Though the lineup wasn’t stacked with big names throughout, it did boast sets from some of our most ascendant stars of recent times. It’s still somewhat shocking to see Grimes playing a main set stage and drawing a legit headliner crowd, but it’s also totally welcome. Hearing a packed crowd sing along to “REALiTi” and “Go” and “Oblivion” feels gigantic, elevating her songs to an epic scale that, one would’ve figured, the inherent insularity of her work would’ve prevented. Chance The Rapper’s set might’ve been the peak of the entire weekend. It was, basically, mind-blowing. I saw this guy play a tent at GovBall two years ago, and it was way too crowded, people spilling out into the field and trying to push up to even catch a glimpse of him. You could already tell he’d need a bigger stage, and soon. But still. Seeing him with the big main-stage show, and the big main-stage presence… it’s one of those times you get to see an artist rise and continue to somehow wildly exceed even the highest expectations. It’s thrilling to watch that kind of thing in real time, and it’s thrilling to watch Chance do his thing now. Sunday had a handful of excellent rap options — Pusha T delivered a great set earlier in the afternoon — but Chance’s set immediately preceding Kanye’s felt momentous: the young star before his idol, delivering his verse from “Ultralight Beam” with a runaway intensity.
I guess that, if he’d played, the Weeknd would’ve fit into this category of young breakout artists, too. But instead there was J. Cole. Which, say what you will about him, but the crowd at the Meadows seemed more than OK with seeing J. Cole instead of the Weeknd, and he does have an ability to headline a main stage. Though he did also say that it would be his last show “for a very long time.”
If you didn’t camp out at the mainstage between Chance and Kanye, you had the choice of the 1975 or Twin Shadow performing Purple Rain. When the latter was first announced it, uh, certainly stood out. You could call it a little presumptuous: Twin Shadow playing Purple Rain. But it was actually pretty good! They did some songs straight — “Let’s Go Crazy,” “I Would Die 4 U,” the stuff you shouldn’t really mess with. Then there were little clever surprises, like the inspired mash-up of NIN’s “Closer” with “Darling Nikki.” And, to be honest, hearing “Purple Rain” in a large crowd of people at any point this year is a surefire way to have some kind of emotional reaction. It was kind of an odd stunt, an artist performing a festival and delivering a set that is all a tribute to a lost icon. But I walked away thinking it’d be cool if more artists did random stuff like this instead of the predictable greatest-hits fest set.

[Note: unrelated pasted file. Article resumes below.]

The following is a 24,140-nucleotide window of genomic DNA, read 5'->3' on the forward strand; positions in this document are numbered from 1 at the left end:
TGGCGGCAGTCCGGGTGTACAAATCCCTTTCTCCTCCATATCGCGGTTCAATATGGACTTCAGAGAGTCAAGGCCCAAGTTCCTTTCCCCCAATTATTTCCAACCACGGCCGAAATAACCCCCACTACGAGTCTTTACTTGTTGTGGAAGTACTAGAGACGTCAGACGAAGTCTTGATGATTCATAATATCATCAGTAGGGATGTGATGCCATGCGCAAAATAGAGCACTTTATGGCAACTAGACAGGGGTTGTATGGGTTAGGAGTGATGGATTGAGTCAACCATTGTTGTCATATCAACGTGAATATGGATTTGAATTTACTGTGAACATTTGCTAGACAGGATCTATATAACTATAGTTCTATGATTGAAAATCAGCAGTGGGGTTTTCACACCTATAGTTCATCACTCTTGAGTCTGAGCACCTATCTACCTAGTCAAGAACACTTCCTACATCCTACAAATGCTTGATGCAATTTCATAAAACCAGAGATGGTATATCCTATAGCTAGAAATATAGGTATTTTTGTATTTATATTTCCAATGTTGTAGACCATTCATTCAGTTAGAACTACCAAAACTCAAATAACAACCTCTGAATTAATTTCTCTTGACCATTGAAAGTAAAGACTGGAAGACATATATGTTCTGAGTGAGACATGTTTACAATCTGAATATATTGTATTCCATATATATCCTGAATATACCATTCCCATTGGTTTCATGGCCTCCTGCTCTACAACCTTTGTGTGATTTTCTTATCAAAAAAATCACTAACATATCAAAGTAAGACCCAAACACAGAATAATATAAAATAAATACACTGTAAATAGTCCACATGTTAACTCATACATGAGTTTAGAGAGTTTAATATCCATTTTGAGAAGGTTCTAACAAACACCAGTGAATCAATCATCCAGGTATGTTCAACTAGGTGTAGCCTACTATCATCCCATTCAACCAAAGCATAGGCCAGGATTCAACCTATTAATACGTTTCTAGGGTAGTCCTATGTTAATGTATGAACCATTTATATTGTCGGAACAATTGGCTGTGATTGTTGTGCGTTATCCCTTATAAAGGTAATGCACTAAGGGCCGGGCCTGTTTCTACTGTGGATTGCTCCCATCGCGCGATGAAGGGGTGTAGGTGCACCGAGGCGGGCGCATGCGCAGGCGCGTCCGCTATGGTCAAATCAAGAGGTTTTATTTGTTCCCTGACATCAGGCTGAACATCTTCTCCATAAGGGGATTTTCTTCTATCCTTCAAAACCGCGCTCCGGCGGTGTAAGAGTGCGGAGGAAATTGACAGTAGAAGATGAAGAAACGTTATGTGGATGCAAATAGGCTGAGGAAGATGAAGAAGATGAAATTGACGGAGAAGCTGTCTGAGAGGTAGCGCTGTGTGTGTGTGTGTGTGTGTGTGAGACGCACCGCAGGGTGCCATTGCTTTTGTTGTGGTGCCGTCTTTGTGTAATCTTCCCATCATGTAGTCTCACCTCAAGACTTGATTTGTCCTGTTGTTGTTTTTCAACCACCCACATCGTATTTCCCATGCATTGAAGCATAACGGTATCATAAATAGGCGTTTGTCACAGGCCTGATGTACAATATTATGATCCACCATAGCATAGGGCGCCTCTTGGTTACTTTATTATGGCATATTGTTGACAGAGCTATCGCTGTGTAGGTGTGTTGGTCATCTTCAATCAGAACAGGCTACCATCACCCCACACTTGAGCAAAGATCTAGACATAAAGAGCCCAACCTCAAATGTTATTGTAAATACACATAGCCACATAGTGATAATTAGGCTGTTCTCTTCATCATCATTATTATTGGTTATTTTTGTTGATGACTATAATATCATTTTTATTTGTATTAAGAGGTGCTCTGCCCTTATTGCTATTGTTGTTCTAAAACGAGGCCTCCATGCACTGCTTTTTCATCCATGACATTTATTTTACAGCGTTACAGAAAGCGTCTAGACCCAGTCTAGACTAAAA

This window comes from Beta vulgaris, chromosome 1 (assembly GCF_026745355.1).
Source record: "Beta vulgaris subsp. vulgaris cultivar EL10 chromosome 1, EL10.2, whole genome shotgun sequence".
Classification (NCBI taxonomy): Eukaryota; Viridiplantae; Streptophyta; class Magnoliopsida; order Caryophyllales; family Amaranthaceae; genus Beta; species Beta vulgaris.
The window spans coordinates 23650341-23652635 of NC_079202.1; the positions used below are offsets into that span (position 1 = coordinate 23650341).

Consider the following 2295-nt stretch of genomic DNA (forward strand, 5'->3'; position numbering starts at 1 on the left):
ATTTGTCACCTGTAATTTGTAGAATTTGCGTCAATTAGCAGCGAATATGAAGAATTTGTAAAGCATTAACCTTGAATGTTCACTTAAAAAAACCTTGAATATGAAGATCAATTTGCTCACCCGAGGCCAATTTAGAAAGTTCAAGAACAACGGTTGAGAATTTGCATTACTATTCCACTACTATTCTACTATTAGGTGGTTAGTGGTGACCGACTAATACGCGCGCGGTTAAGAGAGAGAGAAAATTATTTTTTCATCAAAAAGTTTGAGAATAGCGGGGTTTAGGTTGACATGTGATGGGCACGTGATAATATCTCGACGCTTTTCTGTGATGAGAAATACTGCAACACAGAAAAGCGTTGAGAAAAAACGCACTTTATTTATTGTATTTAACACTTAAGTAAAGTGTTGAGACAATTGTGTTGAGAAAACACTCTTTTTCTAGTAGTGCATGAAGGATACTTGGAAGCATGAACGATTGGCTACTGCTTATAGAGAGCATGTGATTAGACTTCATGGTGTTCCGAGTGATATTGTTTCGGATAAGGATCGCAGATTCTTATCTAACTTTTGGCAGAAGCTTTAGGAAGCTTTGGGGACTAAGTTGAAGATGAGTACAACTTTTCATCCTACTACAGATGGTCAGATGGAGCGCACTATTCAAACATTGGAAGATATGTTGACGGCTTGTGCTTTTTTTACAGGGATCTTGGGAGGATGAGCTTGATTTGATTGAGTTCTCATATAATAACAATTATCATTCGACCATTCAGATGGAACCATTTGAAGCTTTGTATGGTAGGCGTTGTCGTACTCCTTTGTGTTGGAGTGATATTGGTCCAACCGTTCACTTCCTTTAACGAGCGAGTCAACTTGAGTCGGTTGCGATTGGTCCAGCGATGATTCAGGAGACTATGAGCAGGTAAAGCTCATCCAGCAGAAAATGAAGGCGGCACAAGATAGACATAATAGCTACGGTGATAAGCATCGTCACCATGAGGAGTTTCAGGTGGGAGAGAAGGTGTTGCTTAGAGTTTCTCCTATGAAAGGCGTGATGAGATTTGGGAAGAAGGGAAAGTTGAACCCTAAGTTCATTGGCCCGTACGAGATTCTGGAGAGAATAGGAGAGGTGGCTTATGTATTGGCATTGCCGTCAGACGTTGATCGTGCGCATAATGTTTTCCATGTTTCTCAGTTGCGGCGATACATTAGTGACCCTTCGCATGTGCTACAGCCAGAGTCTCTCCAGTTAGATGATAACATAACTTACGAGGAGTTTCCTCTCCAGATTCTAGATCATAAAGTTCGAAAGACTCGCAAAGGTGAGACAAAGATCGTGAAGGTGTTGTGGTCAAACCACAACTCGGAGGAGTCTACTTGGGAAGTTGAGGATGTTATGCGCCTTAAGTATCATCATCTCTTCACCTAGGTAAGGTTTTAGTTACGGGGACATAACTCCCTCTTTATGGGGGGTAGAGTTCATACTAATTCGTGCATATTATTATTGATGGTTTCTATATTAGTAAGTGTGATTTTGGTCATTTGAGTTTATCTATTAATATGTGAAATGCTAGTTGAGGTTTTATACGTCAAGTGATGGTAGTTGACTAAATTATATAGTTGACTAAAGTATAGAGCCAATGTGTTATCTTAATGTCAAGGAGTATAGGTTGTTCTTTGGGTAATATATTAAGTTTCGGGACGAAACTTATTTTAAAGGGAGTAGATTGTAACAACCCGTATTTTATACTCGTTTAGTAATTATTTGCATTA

As it happens any time Kanye plays a festival, it felt as if a majority of the festivalgoers this weekend were there for him, and him alone. The line for Kanye merch was already cartoonishly gargantuan by, like, 2:15 in the afternoon. Everywhere you looked, people were wearing that merch — the Saint Pablo tour hoodies and T-shirts, Kanye quotes in bright gothic letters everywhere you turned. And every time he does finally perform, you realize why he attracts this kind of fervor at a festival. He’s one of those performers who has a presence that feels beyond human, larger-than-life. And the sets he plays now are, quite frankly, ridiculous in their scope and magnitude. Even with the truncated set meaning that Kanye didn’t make it to the victory lap full of hits, and even with the fact that he came on 30 minutes late (but had fireworks at the beginning!), this was a set that didn’t slow down to let you breathe. I mean, he started the whole thing with “Father Stretch My Hands” parts one and two, into “Famous,” so people were losing their shit from the get go. “All Day” bled directly into “Black Skinhead” directly into “Niggas In Paris.” People sang along to new stuff like “Highlights” and “Facts” as loud as they did to older classics like “Power” and “Can’t Tell Me Nothing.” It’s a thing to witness, an artist with this kind of impact on people. Even a Kanye set cut off prematurely leaves more of a mark than almost anyone else playing these kinds of events today.
It’s tempting to imagine Meadows growing to three days, with a slightly bigger lineup, and being not the miniature tagalong to Gov Ball, but a legitimate companion experience that, I’d argue, could easily wind up surpassing the experience of the fest it was spun off from. Even with the hiccups along the way, the Meadows was one of the better-run festivals I’ve witnessed this year. Whatever happens with the NYC festivals and Goldenvoice and Founders and all that, I hope this is the one that sticks around.